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Promoting healthy aging in adults with developmental disabilities.

Authors
  • Heller, Tamar1
  • Sorensen, Amy
  • 1 Department of Disability and Human Development (MC 626), University of Illinois at Chicago, 1640 W. Roosevelt Road, Chicago, Illinois 60608, USA. [email protected]
Type
Published Article
Journal
Developmental disabilities research reviews
Publication Date
Jan 01, 2013
Volume
18
Issue
1
Pages
22–30
Identifiers
DOI: 10.1002/ddrr.1125
PMID: 23949826
Source
Medline
Keywords
License
Unknown

Abstract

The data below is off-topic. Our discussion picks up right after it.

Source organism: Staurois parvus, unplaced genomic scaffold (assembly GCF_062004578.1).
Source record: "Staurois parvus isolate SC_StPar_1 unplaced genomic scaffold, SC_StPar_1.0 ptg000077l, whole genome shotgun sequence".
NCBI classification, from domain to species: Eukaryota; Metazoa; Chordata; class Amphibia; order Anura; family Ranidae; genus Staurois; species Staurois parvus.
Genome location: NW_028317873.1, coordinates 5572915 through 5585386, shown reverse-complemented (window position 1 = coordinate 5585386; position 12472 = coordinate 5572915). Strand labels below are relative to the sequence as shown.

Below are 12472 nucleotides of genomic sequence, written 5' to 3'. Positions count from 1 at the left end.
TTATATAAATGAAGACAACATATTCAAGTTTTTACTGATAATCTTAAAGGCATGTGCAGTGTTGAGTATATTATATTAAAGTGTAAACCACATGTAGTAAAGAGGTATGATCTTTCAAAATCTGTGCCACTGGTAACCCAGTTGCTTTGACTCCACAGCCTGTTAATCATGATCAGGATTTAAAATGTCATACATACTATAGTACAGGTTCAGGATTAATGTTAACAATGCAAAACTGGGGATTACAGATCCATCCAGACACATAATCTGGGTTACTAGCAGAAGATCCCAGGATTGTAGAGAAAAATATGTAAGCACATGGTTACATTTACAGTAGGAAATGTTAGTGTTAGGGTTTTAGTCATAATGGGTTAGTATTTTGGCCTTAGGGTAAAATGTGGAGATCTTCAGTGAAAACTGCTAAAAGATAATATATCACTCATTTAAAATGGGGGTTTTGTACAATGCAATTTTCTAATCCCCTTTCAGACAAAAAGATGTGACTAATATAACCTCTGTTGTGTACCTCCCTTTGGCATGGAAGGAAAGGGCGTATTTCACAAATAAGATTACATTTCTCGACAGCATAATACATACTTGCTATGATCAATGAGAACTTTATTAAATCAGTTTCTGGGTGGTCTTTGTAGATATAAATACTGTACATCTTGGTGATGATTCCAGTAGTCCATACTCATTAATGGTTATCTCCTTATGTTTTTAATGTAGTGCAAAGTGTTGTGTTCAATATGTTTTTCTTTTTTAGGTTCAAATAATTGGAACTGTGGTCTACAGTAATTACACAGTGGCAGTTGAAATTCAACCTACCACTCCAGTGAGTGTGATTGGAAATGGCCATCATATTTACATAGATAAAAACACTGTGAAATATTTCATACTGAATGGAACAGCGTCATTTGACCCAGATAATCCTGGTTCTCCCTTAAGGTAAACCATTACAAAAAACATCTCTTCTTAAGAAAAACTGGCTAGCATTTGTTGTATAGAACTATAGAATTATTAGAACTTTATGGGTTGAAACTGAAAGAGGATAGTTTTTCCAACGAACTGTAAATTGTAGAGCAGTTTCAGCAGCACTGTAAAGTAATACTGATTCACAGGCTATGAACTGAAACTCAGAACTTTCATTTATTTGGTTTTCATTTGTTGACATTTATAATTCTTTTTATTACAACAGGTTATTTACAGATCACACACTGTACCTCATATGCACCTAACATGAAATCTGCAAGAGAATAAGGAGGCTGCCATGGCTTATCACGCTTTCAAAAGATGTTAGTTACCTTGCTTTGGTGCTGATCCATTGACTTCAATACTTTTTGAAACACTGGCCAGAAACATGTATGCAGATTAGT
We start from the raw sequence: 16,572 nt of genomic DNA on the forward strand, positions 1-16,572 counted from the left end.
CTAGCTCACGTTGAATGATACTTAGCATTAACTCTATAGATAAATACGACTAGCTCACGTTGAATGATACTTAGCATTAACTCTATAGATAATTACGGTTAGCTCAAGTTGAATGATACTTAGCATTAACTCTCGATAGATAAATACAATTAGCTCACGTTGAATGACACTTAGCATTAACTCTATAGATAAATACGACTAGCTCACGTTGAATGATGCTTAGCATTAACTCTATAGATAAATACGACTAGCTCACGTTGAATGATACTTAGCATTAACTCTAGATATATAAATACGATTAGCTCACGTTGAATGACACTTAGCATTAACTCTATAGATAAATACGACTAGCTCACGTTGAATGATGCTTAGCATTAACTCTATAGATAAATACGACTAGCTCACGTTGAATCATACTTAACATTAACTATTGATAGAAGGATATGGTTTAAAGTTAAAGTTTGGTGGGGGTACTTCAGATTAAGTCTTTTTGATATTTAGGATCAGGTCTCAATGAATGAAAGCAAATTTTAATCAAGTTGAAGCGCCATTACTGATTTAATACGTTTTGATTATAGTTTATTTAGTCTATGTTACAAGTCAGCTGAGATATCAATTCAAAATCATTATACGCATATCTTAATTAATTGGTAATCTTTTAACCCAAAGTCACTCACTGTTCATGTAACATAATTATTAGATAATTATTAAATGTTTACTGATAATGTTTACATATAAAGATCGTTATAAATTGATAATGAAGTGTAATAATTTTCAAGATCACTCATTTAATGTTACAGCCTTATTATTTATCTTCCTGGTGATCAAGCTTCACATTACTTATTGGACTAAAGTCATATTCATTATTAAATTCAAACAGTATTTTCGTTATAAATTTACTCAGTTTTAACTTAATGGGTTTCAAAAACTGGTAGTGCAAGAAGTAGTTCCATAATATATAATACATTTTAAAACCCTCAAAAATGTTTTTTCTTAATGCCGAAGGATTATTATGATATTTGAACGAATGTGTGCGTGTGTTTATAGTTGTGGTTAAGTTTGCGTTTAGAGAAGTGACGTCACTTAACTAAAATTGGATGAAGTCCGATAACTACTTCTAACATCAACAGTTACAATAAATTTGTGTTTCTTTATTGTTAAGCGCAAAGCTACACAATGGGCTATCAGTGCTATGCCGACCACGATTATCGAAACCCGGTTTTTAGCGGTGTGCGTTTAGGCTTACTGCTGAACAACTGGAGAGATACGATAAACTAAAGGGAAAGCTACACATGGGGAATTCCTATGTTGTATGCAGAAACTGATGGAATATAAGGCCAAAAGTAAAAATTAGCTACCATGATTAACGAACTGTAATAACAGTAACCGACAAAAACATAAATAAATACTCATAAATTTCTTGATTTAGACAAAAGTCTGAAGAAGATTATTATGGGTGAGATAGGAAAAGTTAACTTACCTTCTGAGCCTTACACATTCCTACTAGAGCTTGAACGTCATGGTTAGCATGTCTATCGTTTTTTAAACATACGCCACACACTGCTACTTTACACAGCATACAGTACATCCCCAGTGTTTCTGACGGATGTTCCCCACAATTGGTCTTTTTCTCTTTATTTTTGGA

This article reviews the research on health promotion for adults aging with developmental disabilities. First, it examines barriers to healthy aging, including health behaviors and access to health screenings and services. Second, it reviews the research on health promotion interventions, including physical activity interventions, health education interventions, and health care and screening preventive services. This review found evidence that the three types of health promotion interventions, physical activity and exercise, health education and mixed approaches, and health care and screening services can play a role in reducing health disparities for adults with developmental disabilities. Studies focusing primarily on physical activity and exercise tended to show improved fitness and some success in reducing obesity, reducing maladaptive behaviors, and improving alertness, though none of these studies showed longer term health benefits. The studies that took a more holistic approach by also including exercise and nutrition health education tended to show some evidence not only for changes in weight reduction but also for changes in health behavior attitudes (exercise self-efficacy, outcomes expectations, and barriers) and behaviors (e.g., dietary intake) and to a limited extent for improved life satisfaction. The literature on health screenings and services demonstrated the important role of health checks in identifying previously undetected conditions. These conditions include life threatening ones such as cancer and cardio-vascular disease, as well as less serious conditions that are often more common among adults with developmental disabilities and could be treated if caught early.

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